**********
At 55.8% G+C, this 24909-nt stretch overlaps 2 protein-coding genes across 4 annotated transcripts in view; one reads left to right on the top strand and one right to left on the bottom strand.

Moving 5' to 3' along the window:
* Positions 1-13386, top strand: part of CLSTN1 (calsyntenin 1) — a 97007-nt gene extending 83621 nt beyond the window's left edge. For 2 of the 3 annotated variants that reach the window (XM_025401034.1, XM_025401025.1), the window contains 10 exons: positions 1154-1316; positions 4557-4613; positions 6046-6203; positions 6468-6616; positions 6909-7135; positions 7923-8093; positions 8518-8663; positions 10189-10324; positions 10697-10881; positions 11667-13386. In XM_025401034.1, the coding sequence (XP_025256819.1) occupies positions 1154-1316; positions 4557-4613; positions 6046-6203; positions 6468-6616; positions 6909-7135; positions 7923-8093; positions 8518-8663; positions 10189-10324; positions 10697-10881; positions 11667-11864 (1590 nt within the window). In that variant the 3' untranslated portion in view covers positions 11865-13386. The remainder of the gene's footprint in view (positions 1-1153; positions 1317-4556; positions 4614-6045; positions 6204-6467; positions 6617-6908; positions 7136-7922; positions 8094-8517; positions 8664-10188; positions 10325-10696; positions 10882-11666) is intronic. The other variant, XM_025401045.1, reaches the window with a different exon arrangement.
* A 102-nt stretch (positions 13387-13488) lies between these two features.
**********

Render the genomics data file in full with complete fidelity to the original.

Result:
At 55.8% G+C, this 24909-nt stretch overlaps 2 protein-coding genes across 4 annotated transcripts in view; one reads left to right on the top strand and one right to left on the bottom strand.

Moving 5' to 3' along the window:
* Positions 1-13386, top strand: part of CLSTN1 (calsyntenin 1) — a 97007-nt gene extending 83621 nt beyond the window's left edge. For 2 of the 3 annotated variants that reach the window (XM_025401034.1, XM_025401025.1), the window contains 10 exons: positions 1154-1316; positions 4557-4613; positions 6046-6203; positions 6468-6616; positions 6909-7135; positions 7923-8093; positions 8518-8663; positions 10189-10324; positions 10697-10881; positions 11667-13386. In XM_025401034.1, the coding sequence (XP_025256819.1) occupies positions 1154-1316; positions 4557-4613; positions 6046-6203; positions 6468-6616; positions 6909-7135; positions 7923-8093; positions 8518-8663; positions 10189-10324; positions 10697-10881; positions 11667-11864 (1590 nt within the window). In that variant the 3' untranslated portion in view covers positions 11865-13386. The remainder of the gene's footprint in view (positions 1-1153; positions 1317-4556; positions 4614-6045; positions 6204-6467; positions 6617-6908; positions 7136-7922; positions 8094-8517; positions 8664-10188; positions 10325-10696; positions 10882-11666) is intronic. The other variant, XM_025401045.1, reaches the window with a different exon arrangement.
* A 102-nt stretch (positions 13387-13488) lies between these two features.